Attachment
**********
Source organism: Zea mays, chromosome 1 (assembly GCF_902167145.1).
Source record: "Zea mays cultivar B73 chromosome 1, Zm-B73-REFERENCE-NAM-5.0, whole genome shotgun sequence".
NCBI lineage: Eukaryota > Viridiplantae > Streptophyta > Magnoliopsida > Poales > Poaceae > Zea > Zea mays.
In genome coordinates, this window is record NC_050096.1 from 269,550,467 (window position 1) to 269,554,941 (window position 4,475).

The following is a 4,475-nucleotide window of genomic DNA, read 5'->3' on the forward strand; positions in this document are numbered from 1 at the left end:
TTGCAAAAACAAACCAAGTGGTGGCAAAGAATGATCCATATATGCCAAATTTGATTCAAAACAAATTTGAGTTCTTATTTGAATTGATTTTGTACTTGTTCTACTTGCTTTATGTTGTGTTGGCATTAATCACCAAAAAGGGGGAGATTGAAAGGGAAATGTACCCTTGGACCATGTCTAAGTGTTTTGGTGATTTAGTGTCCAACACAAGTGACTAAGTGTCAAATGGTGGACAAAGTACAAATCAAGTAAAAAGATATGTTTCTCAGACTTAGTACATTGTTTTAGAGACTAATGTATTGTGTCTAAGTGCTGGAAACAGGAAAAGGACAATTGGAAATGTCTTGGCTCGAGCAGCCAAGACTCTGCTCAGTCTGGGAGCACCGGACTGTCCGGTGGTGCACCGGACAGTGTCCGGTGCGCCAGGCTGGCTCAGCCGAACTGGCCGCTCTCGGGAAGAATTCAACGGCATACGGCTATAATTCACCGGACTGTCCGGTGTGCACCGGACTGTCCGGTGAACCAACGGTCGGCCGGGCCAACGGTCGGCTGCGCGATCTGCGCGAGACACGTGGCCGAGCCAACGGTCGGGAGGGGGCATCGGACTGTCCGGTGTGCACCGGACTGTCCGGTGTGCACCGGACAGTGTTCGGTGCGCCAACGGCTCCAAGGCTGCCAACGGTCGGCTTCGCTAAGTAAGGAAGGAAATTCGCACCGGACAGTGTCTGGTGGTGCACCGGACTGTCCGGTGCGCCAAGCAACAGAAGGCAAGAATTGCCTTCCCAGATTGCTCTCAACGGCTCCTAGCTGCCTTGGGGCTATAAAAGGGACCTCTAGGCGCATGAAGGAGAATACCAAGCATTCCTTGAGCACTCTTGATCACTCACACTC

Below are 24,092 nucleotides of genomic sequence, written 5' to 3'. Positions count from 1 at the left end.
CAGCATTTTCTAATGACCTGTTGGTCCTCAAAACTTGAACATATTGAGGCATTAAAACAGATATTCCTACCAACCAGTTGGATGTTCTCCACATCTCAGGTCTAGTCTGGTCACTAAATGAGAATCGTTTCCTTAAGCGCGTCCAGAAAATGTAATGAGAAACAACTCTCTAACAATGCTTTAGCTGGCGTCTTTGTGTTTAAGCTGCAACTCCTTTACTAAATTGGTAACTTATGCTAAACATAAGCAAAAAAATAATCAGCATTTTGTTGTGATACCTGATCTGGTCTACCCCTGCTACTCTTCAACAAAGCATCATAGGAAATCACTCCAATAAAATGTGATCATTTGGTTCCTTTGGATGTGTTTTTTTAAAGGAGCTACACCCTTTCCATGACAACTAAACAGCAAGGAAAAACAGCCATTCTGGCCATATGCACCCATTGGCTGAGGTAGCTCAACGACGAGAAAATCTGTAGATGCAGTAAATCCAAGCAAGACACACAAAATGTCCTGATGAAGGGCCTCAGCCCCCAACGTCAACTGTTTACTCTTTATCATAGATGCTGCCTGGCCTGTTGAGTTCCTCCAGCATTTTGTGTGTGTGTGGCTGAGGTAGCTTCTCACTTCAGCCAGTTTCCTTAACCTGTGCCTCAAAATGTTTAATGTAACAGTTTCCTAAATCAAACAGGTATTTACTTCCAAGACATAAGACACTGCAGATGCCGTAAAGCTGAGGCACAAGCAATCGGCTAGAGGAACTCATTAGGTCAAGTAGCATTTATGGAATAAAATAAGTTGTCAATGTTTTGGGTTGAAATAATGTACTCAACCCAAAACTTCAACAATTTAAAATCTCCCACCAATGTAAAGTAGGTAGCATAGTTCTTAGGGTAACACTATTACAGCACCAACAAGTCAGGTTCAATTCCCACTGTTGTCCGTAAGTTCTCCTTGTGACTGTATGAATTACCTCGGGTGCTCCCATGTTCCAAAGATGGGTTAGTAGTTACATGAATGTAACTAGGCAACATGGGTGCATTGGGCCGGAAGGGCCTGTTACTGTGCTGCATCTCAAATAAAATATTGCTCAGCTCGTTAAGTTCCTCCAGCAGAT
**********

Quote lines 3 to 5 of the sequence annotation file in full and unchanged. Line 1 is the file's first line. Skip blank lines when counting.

NCBI lineage: Eukaryota > Viridiplantae > Streptophyta > Magnoliopsida > Poales > Poaceae > Zea > Zea mays.
In genome coordinates, this window is record NC_050096.1 from 269,550,467 (window position 1) to 269,554,941 (window position 4,475).

The following is a 4,475-nucleotide window of genomic DNA, read 5'->3' on the forward strand; positions in this document are numbered from 1 at the left end: